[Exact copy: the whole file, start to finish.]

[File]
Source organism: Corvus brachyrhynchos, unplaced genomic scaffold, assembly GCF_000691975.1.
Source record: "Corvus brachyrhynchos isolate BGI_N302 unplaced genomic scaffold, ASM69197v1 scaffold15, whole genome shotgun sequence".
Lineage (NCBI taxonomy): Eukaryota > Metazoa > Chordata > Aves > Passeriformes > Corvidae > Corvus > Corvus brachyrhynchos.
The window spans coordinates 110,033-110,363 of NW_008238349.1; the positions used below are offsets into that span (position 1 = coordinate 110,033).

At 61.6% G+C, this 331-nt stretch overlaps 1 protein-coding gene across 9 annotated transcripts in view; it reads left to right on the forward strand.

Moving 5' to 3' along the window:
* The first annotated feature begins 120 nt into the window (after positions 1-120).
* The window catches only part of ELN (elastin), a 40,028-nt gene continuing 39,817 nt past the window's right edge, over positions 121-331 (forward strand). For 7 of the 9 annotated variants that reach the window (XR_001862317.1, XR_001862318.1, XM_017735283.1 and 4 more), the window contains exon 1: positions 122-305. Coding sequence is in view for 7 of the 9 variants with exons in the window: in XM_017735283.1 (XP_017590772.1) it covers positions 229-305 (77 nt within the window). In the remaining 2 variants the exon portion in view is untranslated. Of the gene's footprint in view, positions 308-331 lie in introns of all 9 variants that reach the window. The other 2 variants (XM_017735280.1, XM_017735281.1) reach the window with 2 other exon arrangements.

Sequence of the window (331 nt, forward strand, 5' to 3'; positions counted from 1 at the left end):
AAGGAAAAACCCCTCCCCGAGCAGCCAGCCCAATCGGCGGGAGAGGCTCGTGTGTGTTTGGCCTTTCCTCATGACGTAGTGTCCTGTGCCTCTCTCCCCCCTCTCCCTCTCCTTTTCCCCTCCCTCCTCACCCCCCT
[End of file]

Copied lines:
Source organism: Corvus brachyrhynchos, unplaced genomic scaffold, assembly GCF_000691975.1.
Source record: "Corvus brachyrhynchos isolate BGI_N302 unplaced genomic scaffold, ASM69197v1 scaffold15, whole genome shotgun sequence".
Lineage (NCBI taxonomy): Eukaryota > Metazoa > Chordata > Aves > Passeriformes > Corvidae > Corvus > Corvus brachyrhynchos.
The window spans coordinates 110,033-110,363 of NW_008238349.1; the positions used below are offsets into that span (position 1 = coordinate 110,033).

At 61.6% G+C, this 331-nt stretch overlaps 1 protein-coding gene across 9 annotated transcripts in view; it reads left to right on the forward strand.

Moving 5' to 3' along the window:
* The first annotated feature begins 120 nt into the window (after positions 1-120).
* The window catches only part of ELN (elastin), a 40,028-nt gene continuing 39,817 nt past the window's right edge, over positions 121-331 (forward strand). For 7 of the 9 annotated variants that reach the window (XR_001862317.1, XR_001862318.1, XM_017735283.1 and 4 more), the window contains exon 1: positions 122-305. Coding sequence is in view for 7 of the 9 variants with exons in the window: in XM_017735283.1 (XP_017590772.1) it covers positions 229-305 (77 nt within the window). In the remaining 2 variants the exon portion in view is untranslated. Of the gene's footprint in view, positions 308-331 lie in introns of all 9 variants that reach the window. The other 2 variants (XM_017735280.1, XM_017735281.1) reach the window with 2 other exon arrangements.

Sequence of the window (331 nt, forward strand, 5' to 3'; positions counted from 1 at the left end):
AAGGAAAAACCCCTCCCCGAGCAGCCAGCCCAATCGGCGGGAGAGGCTCGTGTGTGTTTGGCCTTTCCTCATGACGTAGTGTCCTGTGCCTCTCTCCCCCCTCTCCCTCTCCTTTTCCCCTCCCTCCTCACCCCCCT